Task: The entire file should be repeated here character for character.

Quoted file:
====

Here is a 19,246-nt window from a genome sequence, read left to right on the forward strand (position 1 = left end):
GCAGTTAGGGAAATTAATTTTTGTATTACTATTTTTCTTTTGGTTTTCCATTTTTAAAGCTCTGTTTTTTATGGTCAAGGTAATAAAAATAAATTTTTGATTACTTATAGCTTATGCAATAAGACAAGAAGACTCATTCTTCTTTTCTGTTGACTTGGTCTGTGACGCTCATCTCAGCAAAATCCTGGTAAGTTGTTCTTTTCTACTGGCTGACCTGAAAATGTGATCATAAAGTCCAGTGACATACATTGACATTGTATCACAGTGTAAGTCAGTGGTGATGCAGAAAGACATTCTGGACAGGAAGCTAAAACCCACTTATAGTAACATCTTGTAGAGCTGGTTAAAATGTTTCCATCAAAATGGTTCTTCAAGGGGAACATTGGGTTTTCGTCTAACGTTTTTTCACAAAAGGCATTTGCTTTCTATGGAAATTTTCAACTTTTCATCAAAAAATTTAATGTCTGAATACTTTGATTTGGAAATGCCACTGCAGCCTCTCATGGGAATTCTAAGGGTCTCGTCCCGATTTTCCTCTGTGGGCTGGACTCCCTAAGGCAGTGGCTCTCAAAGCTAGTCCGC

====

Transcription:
Here is a 19,246-nt window from a genome sequence, read left to right on the forward strand (position 1 = left end):
GCAGTTAGGGAAATTAATTTTTGTATTACTATTTTTCTTTTGGTTTTCCATTTTTAAAGCTCTGTTTTTTATGGTCAAGGTAATAAAAATAAATTTTTGATTACTTATAGCTTATGCAATAAGACAAGAAGACTCATTCTTCTTTTCTGTTGACTTGGTCTGTGACGCTCATCTCAGCAAAATCCTGGTAAGTTGTTCTTTTCTACTGGCTGACCTGAAAATGTGATCATAAAGTCCAGTGACATACATTGACATTGTATCACAGTGTAAGTCAGTGGTGATGCAGAAAGACATTCTGGACAGGAAGCTAAAACCCACTTATAGTAACATCTTGTAGAGCTGGTTAAAATGTTTCCATCAAAATGGTTCTTCAAGGGGAACATTGGGTTTTCGTCTAACGTTTTTTCACAAAAGGCATTTGCTTTCTATGGAAATTTTCAACTTTTCATCAAAAAATTTAATGTCTGAATACTTTGATTTGGAAATGCCACTGCAGCCTCTCATGGGAATTCTAAGGGTCTCGTCCCGATTTTCCTCTGTGGGCTGGACTCCCTAAGGCAGTGGCTCTCAAAGCTAGTCCGC